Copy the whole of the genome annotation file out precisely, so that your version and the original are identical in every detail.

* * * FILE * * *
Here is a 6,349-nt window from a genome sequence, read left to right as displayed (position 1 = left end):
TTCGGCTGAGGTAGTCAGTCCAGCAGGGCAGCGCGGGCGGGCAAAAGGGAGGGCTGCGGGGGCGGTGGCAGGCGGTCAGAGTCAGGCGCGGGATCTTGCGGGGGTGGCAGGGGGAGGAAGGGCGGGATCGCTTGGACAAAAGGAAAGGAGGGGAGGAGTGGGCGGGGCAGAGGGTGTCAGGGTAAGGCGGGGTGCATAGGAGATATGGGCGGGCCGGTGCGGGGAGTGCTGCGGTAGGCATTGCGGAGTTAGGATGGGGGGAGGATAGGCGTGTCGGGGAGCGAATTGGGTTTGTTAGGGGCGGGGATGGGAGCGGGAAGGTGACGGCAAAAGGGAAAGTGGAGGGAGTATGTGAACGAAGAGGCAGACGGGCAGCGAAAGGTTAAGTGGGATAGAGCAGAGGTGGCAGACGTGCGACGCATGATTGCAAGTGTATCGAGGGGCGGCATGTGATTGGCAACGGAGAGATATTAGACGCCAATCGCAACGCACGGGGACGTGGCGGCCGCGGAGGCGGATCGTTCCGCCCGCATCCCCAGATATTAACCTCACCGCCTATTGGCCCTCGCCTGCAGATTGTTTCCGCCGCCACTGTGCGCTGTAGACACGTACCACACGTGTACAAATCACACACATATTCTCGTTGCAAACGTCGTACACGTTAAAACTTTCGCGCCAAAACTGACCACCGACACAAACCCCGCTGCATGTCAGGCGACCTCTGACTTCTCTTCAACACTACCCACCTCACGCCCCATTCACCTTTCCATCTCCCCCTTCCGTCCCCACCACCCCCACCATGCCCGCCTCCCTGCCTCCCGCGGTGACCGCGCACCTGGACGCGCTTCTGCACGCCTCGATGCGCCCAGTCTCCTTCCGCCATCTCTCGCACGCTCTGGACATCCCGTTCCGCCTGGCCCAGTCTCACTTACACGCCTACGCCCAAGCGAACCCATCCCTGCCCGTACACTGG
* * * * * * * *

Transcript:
Here is a 6,349-nt window from a genome sequence, read left to right as displayed (position 1 = left end):
TTCGGCTGAGGTAGTCAGTCCAGCAGGGCAGCGCGGGCGGGCAAAAGGGAGGGCTGCGGGGGCGGTGGCAGGCGGTCAGAGTCAGGCGCGGGATCTTGCGGGGGTGGCAGGGGGAGGAAGGGCGGGATCGCTTGGACAAAAGGAAAGGAGGGGAGGAGTGGGCGGGGCAGAGGGTGTCAGGGTAAGGCGGGGTGCATAGGAGATATGGGCGGGCCGGTGCGGGGAGTGCTGCGGTAGGCATTGCGGAGTTAGGATGGGGGGAGGATAGGCGTGTCGGGGAGCGAATTGGGTTTGTTAGGGGCGGGGATGGGAGCGGGAAGGTGACGGCAAAAGGGAAAGTGGAGGGAGTATGTGAACGAAGAGGCAGACGGGCAGCGAAAGGTTAAGTGGGATAGAGCAGAGGTGGCAGACGTGCGACGCATGATTGCAAGTGTATCGAGGGGCGGCATGTGATTGGCAACGGAGAGATATTAGACGCCAATCGCAACGCACGGGGACGTGGCGGCCGCGGAGGCGGATCGTTCCGCCCGCATCCCCAGATATTAACCTCACCGCCTATTGGCCCTCGCCTGCAGATTGTTTCCGCCGCCACTGTGCGCTGTAGACACGTACCACACGTGTACAAATCACACACATATTCTCGTTGCAAACGTCGTACACGTTAAAACTTTCGCGCCAAAACTGACCACCGACACAAACCCCGCTGCATGTCAGGCGACCTCTGACTTCTCTTCAACACTACCCACCTCACGCCCCATTCACCTTTCCATCTCCCCCTTCCGTCCCCACCACCCCCACCATGCCCGCCTCCCTGCCTCCCGCGGTGACCGCGCACCTGGACGCGCTTCTGCACGCCTCGATGCGCCCAGTCTCCTTCCGCCATCTCTCGCACGCTCTGGACATCCCGTTCCGCCTGGCCCAGTCTCACTTACACGCCTACGCCCAAGCGAACCCATCCCTGCCCGTACACTGG